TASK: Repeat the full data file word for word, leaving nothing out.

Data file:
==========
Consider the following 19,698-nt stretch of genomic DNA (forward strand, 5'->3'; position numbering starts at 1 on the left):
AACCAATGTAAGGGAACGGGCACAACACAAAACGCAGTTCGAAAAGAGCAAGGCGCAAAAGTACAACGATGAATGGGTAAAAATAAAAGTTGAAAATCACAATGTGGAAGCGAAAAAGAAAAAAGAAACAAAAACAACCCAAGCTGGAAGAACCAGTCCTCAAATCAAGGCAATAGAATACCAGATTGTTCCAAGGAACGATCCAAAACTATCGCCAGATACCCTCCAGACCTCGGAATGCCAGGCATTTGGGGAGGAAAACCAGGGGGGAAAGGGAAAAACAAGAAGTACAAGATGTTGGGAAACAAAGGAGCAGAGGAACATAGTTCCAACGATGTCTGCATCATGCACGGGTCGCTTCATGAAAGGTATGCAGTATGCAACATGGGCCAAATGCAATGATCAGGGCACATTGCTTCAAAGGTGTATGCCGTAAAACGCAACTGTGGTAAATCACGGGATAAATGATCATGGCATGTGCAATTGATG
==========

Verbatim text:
Consider the following 19,698-nt stretch of genomic DNA (forward strand, 5'->3'; position numbering starts at 1 on the left):
AACCAATGTAAGGGAACGGGCACAACACAAAACGCAGTTCGAAAAGAGCAAGGCGCAAAAGTACAACGATGAATGGGTAAAAATAAAAGTTGAAAATCACAATGTGGAAGCGAAAAAGAAAAAAGAAACAAAAACAACCCAAGCTGGAAGAACCAGTCCTCAAATCAAGGCAATAGAATACCAGATTGTTCCAAGGAACGATCCAAAACTATCGCCAGATACCCTCCAGACCTCGGAATGCCAGGCATTTGGGGAGGAAAACCAGGGGGGAAAGGGAAAAACAAGAAGTACAAGATGTTGGGAAACAAAGGAGCAGAGGAACATAGTTCCAACGATGTCTGCATCATGCACGGGTCGCTTCATGAAAGGTATGCAGTATGCAACATGGGCCAAATGCAATGATCAGGGCACATTGCTTCAAAGGTGTATGCCGTAAAACGCAACTGTGGTAAATCACGGGATAAATGATCATGGCATGTGCAATTGATG